There’s nothing like gathering by an outdoor fireplace and warming up with family and friends on a chilly evening. Many homeowners are opting to include a fireplace in their outdoor living spaces for that very reason—but finding one to match the home’s decor and the homeowner’s personal style can be a challenge. Here are tips to finding the right fireplace to match modern styled outdoor living areas in York, PA.
Understanding Modern Style
Modern style is characterized by simplicity: clean lines, lack of ornate accents and decorations, and, sometimes, industrial materials. Unlike traditional outdoor fireplaces, there is often no sloping or narrowing at the chimney, resulting in a cube-like or monolithic look. The firebox is typically rectangular or square. Some modern fireplaces don’t have a mantel and if they do, it is often minimal in keeping with the fireplace’s overall simplicity—or it makes a bold statement with oversized reclaimed timbers, steel, stone slabs, or concrete. Color schemes tend to be monochromatic or utilize no more than two contrasting or complementary colors.
(Image Source - Unilock)
Choosing the Right Outdoor Fireplace
When choosing your outdoor fireplace, there are many things to consider that will influence your choices.
Fuel type: While many people love the crackle and smell of a wood fire, many are turning to natural gas or propane as a way to enjoy a fire without the mess, the expense of buying firewood, and the potential fire hazard. Gas fireplaces also allow you to add visual interest with the use of colored stones, and you can quickly adjust the flames at the touch of a button. Gas fireplaces are also usually more affordable since they don’t require special heat-resistant fireboxes and chimneys.
Uses: Will your fireplace be a stand-alone feature on the patio? Will it be adjacent to an outdoor kitchen or grill area? A double-sided fireplace is a wonderful way to define spaces while letting people enjoy a fire from two distinct living spaces.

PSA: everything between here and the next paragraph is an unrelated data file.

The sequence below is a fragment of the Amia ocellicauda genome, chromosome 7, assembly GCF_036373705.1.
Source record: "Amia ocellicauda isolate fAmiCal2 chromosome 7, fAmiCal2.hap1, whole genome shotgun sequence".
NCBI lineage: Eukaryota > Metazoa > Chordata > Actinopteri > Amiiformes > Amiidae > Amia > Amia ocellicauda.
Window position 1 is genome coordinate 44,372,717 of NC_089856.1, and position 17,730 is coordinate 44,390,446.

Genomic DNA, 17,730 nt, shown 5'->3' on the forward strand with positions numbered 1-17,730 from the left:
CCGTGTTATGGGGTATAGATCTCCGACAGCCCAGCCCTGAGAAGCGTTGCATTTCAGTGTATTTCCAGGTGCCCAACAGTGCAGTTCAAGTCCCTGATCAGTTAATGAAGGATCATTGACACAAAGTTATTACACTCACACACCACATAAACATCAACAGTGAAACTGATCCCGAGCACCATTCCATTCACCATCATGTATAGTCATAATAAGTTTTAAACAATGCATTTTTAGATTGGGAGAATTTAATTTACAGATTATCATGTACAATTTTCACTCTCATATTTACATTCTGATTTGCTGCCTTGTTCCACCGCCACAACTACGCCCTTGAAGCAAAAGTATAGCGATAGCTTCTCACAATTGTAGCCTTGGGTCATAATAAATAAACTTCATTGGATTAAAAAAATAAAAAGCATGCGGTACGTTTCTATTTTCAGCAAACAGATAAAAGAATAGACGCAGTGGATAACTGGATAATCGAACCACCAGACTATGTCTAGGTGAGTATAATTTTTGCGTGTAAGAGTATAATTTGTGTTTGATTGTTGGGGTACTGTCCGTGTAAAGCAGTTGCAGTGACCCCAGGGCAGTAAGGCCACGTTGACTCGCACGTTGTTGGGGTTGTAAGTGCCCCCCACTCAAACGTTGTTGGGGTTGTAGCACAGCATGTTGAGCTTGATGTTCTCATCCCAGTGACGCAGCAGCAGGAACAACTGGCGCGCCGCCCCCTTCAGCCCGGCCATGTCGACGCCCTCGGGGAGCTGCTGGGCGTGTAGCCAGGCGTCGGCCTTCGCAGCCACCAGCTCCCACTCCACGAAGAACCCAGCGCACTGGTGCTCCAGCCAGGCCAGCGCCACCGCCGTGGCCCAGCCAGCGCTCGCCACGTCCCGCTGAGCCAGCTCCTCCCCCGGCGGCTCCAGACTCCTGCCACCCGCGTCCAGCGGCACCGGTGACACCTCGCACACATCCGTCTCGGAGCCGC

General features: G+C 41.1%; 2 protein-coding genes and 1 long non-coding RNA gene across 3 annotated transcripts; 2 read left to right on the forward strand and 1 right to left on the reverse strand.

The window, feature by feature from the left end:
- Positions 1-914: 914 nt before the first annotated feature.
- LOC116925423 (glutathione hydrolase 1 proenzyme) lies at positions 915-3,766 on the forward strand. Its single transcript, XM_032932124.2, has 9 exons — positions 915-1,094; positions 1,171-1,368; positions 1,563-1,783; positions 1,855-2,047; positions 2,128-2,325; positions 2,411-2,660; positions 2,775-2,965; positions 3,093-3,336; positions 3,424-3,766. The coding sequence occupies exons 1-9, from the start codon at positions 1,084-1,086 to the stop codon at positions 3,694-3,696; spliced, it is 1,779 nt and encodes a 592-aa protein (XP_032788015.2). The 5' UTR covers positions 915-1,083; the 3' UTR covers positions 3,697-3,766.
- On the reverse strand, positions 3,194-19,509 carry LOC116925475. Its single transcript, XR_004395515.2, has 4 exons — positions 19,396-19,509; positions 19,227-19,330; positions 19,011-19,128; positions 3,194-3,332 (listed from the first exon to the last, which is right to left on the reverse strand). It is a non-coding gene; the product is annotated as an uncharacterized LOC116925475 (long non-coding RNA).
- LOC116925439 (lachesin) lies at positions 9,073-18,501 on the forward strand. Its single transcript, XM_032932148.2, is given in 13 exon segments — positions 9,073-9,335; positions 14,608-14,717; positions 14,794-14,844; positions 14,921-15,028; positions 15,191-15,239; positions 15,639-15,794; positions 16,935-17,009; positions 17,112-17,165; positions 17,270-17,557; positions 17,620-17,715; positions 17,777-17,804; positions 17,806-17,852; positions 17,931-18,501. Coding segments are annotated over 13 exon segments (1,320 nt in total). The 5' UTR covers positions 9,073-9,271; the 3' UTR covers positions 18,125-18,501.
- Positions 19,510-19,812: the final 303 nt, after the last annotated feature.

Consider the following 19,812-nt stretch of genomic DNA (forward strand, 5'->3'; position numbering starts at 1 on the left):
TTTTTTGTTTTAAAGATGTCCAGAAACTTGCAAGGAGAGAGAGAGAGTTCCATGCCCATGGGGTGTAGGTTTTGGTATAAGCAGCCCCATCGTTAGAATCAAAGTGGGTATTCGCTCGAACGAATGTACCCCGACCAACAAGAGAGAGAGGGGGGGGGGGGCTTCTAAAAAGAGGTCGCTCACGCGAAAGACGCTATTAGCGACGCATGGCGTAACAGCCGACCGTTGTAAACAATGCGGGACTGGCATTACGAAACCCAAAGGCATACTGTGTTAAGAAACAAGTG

Style: Unless the fireplace and home are being built at the same time, it may be difficult to build a fireplace that uses or perfectly matches the home’s materials. And that’s okay! The inherent simplicity of modern designs lets you create a strong statement that makes the fireplace its own entity—its own focal point—rather than trying to create a little mini-version of the home.
Materials: If you are aiming to re-create the look of an outdoor fireplace that looks weathered and soot-stained over time, then choose lighter-colored materials (like poured concrete or concrete blocks) or materials that oxidize (like iron). If there is a preference to keep the fireplace looking pristine through the years, be sure to choose a material that can be sealed. It should be scrubbed often to remove stubborn soot marks.
Because of the versatility of modern design—essentially, rules are out the window and there is flexibility in the final aesthetic (especially with gas fireplaces)—you can be creative. A tour of modern fireplace designs in magazines and landscaping sites will yield fireplaces that feature open “chimneys” (essentially a chute, often in a contrasting color to the face material); angular shapes such as triangles; or even a fire ring placed up against a steel or masonry wall, which over time becomes charred and stained for a well-used look. One very popular look involves a stone veneer of very thin (1-3”) stones stacked in such a way as to create texture (as opposed to a flat brick face that was popular in years past). This is a good way to incorporate local stone into a landscape, and make the fireplace you build fit in like it’s been there forever.